The World Trade Organization (WTO) backed the United States on Wednesday this week in a major trade battle with China, issuing a ruling that could ease tight controls and open markets for U.S. makers of everything from DVDs to books and music downloads.
The decision came down decisively against Beijings policy of forcing American media producers to route their business through state-owned companies. The whole case lasted about two years since US appealed in 2007, and without a true precedent in the WTOs 14-year history, reflecting the complexity of the whole story. The findings in the 464-page document released to the public revealed dozens of complaints including publishers like McGraw Hill and Simon & Schuster, and major players in entertainment business such as EMI, SonyMusic Entertainment, Warner Bros. and Disney.
Americans say discriminatory Chinese rules are costing them millions each year in lost business opportunities.
However, China has committed itself to the WTO process and will likely try to come into compliance in some fashion. The government could set up new regulations and procedures for vetting and approving cultural imports that would allow a wider opening of the market, including lowering thresholds for Chinese ownership in joint ventures for distributing American goods.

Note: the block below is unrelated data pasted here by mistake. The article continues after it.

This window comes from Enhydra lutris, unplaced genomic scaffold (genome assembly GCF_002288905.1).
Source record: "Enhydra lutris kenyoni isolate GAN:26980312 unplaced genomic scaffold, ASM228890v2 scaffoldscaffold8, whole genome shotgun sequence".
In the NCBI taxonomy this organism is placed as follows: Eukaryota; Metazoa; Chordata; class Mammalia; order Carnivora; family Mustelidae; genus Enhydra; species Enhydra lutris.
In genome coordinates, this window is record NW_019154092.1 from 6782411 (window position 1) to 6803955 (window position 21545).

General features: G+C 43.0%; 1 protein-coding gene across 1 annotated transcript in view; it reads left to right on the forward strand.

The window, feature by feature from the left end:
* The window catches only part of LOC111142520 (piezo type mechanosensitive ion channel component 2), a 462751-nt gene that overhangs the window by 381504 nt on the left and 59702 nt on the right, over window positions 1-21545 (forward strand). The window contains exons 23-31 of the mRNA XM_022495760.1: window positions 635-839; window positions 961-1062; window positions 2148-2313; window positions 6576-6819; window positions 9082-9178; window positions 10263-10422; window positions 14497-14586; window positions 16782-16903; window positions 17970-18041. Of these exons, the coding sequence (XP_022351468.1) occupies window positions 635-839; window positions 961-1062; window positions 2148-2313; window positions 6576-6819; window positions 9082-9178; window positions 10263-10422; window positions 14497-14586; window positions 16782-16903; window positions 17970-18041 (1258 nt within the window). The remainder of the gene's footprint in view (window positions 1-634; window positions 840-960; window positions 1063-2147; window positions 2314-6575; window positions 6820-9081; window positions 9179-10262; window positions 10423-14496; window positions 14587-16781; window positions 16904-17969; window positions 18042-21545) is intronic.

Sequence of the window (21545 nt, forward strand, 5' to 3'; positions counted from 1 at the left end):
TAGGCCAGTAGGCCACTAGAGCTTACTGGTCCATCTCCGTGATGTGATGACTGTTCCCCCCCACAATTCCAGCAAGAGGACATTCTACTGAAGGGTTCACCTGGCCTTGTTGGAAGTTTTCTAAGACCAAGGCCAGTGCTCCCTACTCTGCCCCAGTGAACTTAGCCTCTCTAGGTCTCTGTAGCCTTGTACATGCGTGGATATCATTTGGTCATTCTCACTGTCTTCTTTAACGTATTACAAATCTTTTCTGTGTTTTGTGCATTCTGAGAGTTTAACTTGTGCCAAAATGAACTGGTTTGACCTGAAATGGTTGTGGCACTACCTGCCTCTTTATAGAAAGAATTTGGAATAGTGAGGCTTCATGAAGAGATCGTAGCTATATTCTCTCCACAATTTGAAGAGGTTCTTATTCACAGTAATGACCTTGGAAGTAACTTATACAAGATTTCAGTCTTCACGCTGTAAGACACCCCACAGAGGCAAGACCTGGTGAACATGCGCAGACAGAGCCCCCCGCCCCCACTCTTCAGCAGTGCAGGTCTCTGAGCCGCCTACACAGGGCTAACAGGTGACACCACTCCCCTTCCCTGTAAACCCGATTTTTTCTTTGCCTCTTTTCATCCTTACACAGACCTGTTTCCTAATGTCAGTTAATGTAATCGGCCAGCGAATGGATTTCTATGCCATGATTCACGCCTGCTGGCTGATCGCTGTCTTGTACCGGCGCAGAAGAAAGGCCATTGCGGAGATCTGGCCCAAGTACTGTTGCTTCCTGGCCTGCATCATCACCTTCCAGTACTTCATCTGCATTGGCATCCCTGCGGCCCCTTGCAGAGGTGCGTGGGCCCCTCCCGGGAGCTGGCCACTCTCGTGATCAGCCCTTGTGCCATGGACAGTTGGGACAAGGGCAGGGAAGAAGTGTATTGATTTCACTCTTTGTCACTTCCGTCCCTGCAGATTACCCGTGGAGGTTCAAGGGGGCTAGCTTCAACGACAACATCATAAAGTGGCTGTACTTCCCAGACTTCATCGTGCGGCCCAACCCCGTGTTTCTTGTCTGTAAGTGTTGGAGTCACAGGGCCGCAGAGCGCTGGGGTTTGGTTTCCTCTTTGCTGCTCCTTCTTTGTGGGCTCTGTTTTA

Tom Allen, CEO of the Association of American Publishers, called it a landmark ruling. "It protects legitimate creators of valuable content and offers them fair access to this extremely important market," Allen said. "Both these long-standing market-access barriers and widespread piracy and counterfeiting in China cause serious economic damage to publishers, who make substantial investments in developing and promoting creative content."
EU, Japan and South Korea, who participated in the prosecution together with US, are likely to benefit from this WTO ruling.
Text adapted from Los Angles Times